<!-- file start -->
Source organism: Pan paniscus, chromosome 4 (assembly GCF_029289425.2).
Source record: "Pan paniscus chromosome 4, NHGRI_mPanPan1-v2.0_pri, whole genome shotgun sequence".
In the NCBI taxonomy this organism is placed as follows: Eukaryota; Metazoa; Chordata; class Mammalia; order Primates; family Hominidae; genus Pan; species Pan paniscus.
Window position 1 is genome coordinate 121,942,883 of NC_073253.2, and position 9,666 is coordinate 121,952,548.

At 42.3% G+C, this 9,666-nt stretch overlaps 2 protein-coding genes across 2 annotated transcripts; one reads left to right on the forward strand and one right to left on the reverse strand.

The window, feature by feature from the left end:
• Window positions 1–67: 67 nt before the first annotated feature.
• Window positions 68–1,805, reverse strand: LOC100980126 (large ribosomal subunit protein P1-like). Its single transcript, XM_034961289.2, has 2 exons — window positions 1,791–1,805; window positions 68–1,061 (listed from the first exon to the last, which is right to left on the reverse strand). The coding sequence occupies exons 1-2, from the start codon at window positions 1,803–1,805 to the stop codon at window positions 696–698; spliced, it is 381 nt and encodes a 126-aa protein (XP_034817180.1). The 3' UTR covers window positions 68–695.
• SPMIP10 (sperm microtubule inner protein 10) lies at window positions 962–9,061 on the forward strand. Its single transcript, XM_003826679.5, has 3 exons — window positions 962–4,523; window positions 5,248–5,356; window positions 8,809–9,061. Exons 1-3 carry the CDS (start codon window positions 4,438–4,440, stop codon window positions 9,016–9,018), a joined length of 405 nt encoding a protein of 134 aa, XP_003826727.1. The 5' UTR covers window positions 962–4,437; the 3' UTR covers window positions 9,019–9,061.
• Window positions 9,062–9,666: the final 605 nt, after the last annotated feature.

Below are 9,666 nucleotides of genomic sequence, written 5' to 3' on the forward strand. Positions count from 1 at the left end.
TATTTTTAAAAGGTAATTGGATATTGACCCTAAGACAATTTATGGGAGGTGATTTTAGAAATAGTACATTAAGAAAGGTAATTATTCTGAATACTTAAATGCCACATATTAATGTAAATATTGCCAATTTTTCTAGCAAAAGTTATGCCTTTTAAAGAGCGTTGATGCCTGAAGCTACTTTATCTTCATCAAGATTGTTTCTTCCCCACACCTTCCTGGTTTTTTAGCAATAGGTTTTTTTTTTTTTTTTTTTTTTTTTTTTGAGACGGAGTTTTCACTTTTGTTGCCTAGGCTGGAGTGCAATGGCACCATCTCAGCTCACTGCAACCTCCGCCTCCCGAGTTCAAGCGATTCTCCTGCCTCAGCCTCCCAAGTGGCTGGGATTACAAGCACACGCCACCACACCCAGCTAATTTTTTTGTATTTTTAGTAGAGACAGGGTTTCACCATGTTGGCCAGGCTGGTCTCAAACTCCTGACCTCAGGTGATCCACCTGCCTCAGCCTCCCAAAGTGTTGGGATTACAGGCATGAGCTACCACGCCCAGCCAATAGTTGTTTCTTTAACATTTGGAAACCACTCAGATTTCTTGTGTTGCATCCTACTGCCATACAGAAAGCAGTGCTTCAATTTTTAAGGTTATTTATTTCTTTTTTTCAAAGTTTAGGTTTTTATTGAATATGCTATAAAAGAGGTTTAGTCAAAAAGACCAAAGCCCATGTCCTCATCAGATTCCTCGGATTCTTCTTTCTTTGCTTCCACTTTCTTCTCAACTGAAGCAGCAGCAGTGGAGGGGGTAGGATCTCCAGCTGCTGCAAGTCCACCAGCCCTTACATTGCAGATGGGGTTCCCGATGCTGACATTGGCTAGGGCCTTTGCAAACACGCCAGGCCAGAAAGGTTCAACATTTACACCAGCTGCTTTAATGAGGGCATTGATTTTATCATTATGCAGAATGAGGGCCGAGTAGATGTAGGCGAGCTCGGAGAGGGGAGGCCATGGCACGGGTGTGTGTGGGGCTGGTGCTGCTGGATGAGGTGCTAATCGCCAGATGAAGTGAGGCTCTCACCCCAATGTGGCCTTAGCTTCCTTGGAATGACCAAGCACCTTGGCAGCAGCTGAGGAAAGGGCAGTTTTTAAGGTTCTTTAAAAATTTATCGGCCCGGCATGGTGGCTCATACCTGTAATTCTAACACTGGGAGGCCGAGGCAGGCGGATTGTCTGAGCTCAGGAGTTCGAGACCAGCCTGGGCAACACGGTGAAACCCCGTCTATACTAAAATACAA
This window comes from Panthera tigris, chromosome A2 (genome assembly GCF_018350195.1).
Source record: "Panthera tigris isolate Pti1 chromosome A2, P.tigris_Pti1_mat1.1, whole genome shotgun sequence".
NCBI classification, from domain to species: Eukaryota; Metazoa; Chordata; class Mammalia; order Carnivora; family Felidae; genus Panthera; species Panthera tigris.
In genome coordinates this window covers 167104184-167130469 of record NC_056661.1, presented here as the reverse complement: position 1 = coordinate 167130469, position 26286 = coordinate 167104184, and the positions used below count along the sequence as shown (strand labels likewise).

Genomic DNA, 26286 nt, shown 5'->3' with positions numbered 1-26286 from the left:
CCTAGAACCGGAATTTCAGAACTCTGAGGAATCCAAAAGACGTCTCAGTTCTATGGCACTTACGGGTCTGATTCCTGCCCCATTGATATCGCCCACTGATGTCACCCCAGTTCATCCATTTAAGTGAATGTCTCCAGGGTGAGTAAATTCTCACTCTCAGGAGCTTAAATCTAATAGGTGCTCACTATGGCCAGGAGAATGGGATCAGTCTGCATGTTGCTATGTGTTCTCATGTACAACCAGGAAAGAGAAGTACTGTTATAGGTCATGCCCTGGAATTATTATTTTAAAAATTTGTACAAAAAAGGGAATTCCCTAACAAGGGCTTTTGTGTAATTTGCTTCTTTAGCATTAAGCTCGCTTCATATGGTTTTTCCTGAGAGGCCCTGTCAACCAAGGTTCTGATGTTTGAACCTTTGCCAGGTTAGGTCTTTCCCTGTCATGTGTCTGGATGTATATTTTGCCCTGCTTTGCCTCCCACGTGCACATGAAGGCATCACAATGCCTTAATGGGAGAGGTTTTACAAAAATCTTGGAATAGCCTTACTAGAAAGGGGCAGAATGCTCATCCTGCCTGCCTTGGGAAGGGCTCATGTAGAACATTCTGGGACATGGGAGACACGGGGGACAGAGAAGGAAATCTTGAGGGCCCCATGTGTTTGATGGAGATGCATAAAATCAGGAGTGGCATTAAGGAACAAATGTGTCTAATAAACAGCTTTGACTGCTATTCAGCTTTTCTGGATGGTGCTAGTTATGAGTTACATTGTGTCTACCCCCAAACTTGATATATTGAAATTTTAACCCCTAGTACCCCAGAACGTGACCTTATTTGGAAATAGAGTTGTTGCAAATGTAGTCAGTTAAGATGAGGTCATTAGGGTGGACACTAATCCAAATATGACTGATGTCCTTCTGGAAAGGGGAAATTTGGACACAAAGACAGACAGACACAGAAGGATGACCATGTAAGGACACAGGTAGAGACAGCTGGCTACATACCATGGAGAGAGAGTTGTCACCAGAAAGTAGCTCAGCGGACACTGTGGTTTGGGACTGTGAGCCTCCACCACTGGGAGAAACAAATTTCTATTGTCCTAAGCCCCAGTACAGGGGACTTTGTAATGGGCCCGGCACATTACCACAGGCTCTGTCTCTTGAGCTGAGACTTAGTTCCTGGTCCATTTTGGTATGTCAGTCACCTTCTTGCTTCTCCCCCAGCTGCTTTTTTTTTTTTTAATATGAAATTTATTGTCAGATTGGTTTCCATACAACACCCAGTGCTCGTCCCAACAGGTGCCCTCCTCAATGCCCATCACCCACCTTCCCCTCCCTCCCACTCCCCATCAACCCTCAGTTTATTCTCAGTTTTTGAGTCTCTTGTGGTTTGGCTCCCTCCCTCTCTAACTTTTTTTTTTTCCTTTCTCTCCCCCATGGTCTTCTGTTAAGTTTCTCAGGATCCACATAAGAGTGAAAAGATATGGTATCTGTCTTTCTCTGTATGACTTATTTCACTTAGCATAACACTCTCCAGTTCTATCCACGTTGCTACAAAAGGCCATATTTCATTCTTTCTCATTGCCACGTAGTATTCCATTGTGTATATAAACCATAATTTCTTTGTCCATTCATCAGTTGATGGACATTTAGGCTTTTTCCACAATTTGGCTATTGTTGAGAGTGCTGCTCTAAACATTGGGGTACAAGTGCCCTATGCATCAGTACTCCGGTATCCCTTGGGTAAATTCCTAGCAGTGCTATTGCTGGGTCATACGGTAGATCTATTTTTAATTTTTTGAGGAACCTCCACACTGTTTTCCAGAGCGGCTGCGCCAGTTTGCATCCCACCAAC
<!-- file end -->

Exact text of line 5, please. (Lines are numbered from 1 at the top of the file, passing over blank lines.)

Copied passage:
At 42.3% G+C, this 9,666-nt stretch overlaps 2 protein-coding genes across 2 annotated transcripts; one reads left to right on the forward strand and one right to left on the reverse strand.